The Changing Faces of Feedback: Challenges to our practices

David Boud
Emeritus Professor
Faculty of Arts and Social Sciences
University of Technology, Sydney, Australia

 

Feedback is the single aspect of higher education courses most criticised by students across countries and across disciplines. There have been many institutional attempts to improve this situation, but with little effect. In recent years educational feedback has become a focus for study and more fruitful ways of formulating the challenge of feedback have been developed. The focus will be on changes in the way feedback is being conceptualised, and the implications of these for assessment practices. A key element of this is a renewed emphasis on design of educational activities as if feedback were expected to have an effect on students’ learning.

David Boud is Director of the Centre for Research in Assessment and Digital Learning, Deakin University, Melbourne and Emeritus Professor at the University of Technology Sydney. He is an Australian Learning and Teaching Senior Fellow. He has published extensively on teaching, learning and assessment in higher and professional education. His current research focuses on assessment for learning in higher education, academic formation and workplace learning. He has been a pioneer in developing learning-centred approaches to assessment across the disciplines, particularly in student self-assessment, building assessment skills for long-term learning and new approaches to feedback (Feedback in Higher and Professional Education, Routledge, 2013).

 


Peering Through the Looking Glass:  How advances in technology, psychometrics and philosophy are altering the assessment landscape in medical education

André F. De Champlain, PhD
Director, Psychometrics and Assessment Services
Medical Council of Canada
Ottawa, Ontario, Canada

 

The science of assessment has undergone a number of changes that potentially not only alter the ways in which practitioners might conceive of evaluation but also impact the strategies employed to measure the competencies of candidates, from undergraduate medical education through physician revalidation efforts.   Advances in technology now permit the assessment of a broad range of competencies via computer as well as the automated marking of tasks. Bayesian networks capitalize on the strengths of several disciplines to model a host of outcomes, including assessment for learning and the impact of diagnostic feedback. Finally, programmatic assessment suggests a new paradigm which integrates both learning and assessment in a recursive fashion. This session will outline key activities in each of these areas.

André De Champlain, PhD, is Director of Psychometrics and Assessment Services at the Medical Council of Canada. He is involved in a number of projects at Council, including the review of current scoring and standard setting methodologies for MCC examinations in light of the new MCC Qualifying Examination blueprint, as well as several research studies aimed at better informing and supporting policy and current developments, both at the licensure and post-licensure levels. In addition, he is responsible for overseeing a number of innovative research areas at the MCC, including automated item generation as well as automated marking of constructed-response items. Finally, he is a chief contributor to efforts aimed at re-conceptualizing the LMCC program, in light of recent trends in medical education research and assessment more broadly. Dr. De Champlain previously spent nearly 15 years at the National Board of Medical Examiners, where he acted as lead research psychometrician for several USMLE examinations.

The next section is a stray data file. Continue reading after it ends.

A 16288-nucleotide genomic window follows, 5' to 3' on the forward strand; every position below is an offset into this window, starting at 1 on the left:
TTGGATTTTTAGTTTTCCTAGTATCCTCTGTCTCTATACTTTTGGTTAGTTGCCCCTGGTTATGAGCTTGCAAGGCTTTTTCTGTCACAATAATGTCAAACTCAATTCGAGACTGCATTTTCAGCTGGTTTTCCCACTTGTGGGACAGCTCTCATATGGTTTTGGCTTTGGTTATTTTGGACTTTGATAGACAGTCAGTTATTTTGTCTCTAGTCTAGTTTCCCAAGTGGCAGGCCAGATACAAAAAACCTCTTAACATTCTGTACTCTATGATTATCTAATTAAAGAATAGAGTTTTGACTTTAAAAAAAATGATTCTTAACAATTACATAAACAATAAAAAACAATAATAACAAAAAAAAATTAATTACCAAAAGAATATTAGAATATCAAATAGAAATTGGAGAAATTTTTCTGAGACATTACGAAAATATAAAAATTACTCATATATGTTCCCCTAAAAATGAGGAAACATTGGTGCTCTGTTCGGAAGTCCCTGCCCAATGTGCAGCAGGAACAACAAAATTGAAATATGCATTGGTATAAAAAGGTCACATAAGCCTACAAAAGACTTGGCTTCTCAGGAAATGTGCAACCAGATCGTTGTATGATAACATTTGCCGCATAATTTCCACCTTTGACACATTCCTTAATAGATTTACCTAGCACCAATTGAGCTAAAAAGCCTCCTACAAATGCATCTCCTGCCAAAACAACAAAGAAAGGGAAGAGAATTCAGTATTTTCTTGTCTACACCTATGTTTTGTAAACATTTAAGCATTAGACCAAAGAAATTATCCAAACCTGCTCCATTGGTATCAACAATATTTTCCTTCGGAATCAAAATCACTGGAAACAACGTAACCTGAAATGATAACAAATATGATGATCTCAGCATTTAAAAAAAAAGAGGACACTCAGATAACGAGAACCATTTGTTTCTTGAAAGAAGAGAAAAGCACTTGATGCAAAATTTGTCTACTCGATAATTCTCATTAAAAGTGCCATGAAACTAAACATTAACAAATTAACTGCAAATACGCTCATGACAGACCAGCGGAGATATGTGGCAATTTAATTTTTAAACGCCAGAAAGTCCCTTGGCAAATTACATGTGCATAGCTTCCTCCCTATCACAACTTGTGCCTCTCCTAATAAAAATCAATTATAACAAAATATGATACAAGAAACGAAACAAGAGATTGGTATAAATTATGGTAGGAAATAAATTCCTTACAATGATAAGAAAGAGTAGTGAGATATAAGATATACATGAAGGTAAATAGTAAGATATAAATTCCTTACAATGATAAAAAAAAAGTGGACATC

Assessment drives learning: How can assessment programmes be used to stimulate learning?

Prof. Dr. Janke Cohen-Schotanus
Emeritus Professor in Medical Education
Groningen University
The Netherlands

 

Faculties try to prevent student drop out and delay in study progress. Factors influencing study delay are diverse: student characteristics, curriculum characteristics but also the characteristics of assessment programmes. We all know that assessment drives student learning, however, little is known how assessment can be used to optimize student learning. Assessment programmes do not only determine what students study but also when students study. This presentation focusses on assessment programmes in undergraduate medicine. Several design principles of assessment programmes that influence graduation rates and drop out are discussed.

Janke Cohen-Schotanus has been a member and chairperson of various audit visit committees for medicine, human movement science and health science study programmes and has served on accreditation panels in the medical sector, both at university and professional master level. She owes her comprehensive grasp of educational matters to experience gained as curriculum developer and teacher trainer. In particular, Cohen’s domain know-how centres on her understanding of educational development in the medical field. She is also an expert in the area of testing, effectiveness and quality control.